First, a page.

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Discussion Starter #1
So we drive a lot each year... 18k for my car, my wife puts probably 10k on the Transit van, and the Escape is going to get close to 10k as well from my older boys taking it to work and college.
Consequently, anything I can swap that's not too expensive that helps with efficiency I'll do.. Changed out the exhaust on the escape and got around 3 mpg, for example, on the same route. The stock exhaust on the escape chokes down to around 1.75" inches in one section, so opening it up to 2.5" helped tremendously.

For the Focus, though, I'm not really sure where to start. I've only had the car for the last 7 weeks and have been pleasantly surprised with the mileage it gets (32.28 according to fuelly), but I'd love to get it higher. Thought about the exhaust, but several folks on here say the stock cat back flows decently. Fmic? It's good for getting a cooler air charge, but my intake temps are normally running only about 4-6 degrees above ambient since I opened up a hole in that piece of rubber sheet behind the grill to give the intake access to fresh air, and I'm not doing pull after pull like some guys are. Downpipe? Would have to get a catted one due to emissions here, so I've looked at the 1320 with a defouler, but then again I'm still using a stock exhaust for the time being. There's debate of tunes helping with fuel efficiency if you can keep your foot out of it, but I would prefer to not go with a tune at this point since I'm still well within the warranty period (9k on the odometer).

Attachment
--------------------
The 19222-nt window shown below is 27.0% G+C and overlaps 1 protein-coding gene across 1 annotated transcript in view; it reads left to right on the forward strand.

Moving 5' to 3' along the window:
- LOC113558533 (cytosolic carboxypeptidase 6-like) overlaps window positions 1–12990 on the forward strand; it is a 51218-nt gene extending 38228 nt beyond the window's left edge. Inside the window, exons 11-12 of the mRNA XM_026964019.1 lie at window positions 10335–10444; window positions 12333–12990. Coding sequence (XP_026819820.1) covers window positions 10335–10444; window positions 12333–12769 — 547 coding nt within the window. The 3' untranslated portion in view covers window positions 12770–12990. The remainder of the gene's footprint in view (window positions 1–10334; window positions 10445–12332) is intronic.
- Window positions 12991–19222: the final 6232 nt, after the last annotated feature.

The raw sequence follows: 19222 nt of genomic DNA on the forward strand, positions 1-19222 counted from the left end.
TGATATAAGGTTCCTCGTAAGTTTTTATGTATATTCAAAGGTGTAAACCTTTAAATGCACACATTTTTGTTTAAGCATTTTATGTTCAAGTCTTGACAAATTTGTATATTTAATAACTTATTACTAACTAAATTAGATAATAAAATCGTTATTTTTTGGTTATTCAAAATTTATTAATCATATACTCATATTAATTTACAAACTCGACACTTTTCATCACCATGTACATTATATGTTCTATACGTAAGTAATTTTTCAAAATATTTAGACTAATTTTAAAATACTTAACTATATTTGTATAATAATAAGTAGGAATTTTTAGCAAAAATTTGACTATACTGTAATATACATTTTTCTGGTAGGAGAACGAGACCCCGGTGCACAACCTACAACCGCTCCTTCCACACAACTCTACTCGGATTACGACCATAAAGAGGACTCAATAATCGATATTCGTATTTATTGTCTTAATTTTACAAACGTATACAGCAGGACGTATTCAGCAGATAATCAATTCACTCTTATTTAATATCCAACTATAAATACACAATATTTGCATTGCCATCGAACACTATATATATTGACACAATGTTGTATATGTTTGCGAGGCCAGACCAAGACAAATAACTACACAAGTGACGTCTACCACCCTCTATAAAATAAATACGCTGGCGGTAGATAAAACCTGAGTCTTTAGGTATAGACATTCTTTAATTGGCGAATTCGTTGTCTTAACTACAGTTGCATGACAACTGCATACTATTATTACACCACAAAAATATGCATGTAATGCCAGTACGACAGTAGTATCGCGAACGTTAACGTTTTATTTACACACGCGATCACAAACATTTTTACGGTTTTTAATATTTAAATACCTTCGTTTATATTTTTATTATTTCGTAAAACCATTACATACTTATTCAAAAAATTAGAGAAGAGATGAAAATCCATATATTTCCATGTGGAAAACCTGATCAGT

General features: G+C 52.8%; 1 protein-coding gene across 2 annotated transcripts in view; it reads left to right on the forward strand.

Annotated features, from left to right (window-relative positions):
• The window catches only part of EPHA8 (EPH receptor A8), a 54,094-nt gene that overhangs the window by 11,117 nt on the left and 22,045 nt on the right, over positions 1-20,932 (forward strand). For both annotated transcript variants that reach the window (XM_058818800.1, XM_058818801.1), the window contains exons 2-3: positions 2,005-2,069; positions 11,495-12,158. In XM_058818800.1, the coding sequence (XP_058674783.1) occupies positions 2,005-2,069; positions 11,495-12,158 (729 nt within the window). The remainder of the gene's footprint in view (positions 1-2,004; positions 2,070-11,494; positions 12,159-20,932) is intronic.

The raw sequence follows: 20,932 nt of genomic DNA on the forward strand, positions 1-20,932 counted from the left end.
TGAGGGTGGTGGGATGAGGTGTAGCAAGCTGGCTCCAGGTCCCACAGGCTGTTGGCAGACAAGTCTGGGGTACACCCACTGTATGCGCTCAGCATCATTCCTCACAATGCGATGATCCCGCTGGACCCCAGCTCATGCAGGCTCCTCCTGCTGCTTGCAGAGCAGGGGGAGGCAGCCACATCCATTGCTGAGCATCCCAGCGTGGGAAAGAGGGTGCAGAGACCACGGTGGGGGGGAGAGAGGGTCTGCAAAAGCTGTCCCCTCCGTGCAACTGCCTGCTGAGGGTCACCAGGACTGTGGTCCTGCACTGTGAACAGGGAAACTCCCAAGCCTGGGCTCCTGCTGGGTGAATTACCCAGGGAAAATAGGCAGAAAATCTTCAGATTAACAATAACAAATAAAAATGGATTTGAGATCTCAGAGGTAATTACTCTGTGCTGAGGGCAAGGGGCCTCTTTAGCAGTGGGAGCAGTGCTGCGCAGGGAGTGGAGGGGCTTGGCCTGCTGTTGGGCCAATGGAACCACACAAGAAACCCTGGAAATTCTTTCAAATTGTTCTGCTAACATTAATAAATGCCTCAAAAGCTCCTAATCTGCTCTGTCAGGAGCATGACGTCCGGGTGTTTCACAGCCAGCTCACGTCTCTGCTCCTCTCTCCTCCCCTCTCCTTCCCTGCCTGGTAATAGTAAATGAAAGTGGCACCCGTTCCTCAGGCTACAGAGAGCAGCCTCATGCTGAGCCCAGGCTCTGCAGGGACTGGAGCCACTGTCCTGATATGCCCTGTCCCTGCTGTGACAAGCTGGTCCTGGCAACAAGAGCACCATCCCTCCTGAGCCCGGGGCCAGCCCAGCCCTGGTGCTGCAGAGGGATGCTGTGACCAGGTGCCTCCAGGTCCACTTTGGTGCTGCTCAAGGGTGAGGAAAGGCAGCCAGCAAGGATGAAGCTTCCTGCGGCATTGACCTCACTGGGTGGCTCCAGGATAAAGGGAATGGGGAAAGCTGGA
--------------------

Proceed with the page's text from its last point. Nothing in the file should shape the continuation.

So, where do you guys think I should start that would be a good bang for the buck in efficiency and performance? Fwiw, I had a 99 Neon RT that could easily spin the tires to 70mph that I could also get 41 mpg with on the freeway, so I know good performance and fuel efficiency CAN go hand in hand if done right. I just need some direction on the ST.